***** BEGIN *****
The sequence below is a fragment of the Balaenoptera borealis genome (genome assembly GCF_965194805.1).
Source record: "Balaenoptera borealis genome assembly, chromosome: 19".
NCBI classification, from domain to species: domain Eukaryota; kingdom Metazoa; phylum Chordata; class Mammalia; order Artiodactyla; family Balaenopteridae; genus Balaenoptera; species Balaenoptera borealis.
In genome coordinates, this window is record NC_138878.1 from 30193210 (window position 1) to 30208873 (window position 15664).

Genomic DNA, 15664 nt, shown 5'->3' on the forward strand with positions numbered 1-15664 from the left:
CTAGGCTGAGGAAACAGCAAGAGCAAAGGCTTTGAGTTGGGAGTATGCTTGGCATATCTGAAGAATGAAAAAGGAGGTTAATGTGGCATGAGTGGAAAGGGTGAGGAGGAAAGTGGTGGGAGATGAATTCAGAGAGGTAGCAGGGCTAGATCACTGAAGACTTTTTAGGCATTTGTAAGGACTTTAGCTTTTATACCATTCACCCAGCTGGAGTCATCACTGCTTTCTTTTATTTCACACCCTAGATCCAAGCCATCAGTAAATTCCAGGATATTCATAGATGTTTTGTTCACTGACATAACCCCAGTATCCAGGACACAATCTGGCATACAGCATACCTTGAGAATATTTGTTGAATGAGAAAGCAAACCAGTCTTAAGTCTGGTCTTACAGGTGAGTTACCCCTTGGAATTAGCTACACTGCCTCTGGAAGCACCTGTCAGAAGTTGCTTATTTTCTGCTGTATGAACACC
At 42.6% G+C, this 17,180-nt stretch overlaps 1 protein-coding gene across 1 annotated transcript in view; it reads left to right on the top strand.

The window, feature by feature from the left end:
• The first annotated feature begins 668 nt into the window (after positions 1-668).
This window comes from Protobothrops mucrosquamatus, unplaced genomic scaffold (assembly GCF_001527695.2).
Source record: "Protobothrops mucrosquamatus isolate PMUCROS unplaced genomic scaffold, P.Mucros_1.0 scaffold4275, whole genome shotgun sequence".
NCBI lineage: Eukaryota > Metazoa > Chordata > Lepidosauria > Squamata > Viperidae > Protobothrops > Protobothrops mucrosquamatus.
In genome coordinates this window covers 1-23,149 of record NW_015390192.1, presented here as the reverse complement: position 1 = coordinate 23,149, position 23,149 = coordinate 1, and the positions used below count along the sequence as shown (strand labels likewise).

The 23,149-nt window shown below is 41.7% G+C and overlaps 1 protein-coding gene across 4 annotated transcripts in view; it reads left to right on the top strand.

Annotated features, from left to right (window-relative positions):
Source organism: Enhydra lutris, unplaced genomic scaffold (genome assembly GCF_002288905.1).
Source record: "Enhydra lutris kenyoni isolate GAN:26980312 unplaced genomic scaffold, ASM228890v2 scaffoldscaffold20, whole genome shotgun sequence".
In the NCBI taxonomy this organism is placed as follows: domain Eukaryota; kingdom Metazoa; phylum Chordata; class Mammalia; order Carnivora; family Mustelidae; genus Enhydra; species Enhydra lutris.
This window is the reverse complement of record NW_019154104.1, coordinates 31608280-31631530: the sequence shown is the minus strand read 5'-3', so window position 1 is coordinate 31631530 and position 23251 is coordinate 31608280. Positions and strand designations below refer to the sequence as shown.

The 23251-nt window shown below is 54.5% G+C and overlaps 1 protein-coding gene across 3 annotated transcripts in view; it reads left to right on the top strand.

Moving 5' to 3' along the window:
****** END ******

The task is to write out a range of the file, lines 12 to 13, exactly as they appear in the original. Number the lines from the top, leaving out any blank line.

NCBI lineage: Eukaryota > Metazoa > Chordata > Lepidosauria > Squamata > Viperidae > Protobothrops > Protobothrops mucrosquamatus.
In genome coordinates this window covers 1-23,149 of record NW_015390192.1, presented here as the reverse complement: position 1 = coordinate 23,149, position 23,149 = coordinate 1, and the positions used below count along the sequence as shown (strand labels likewise).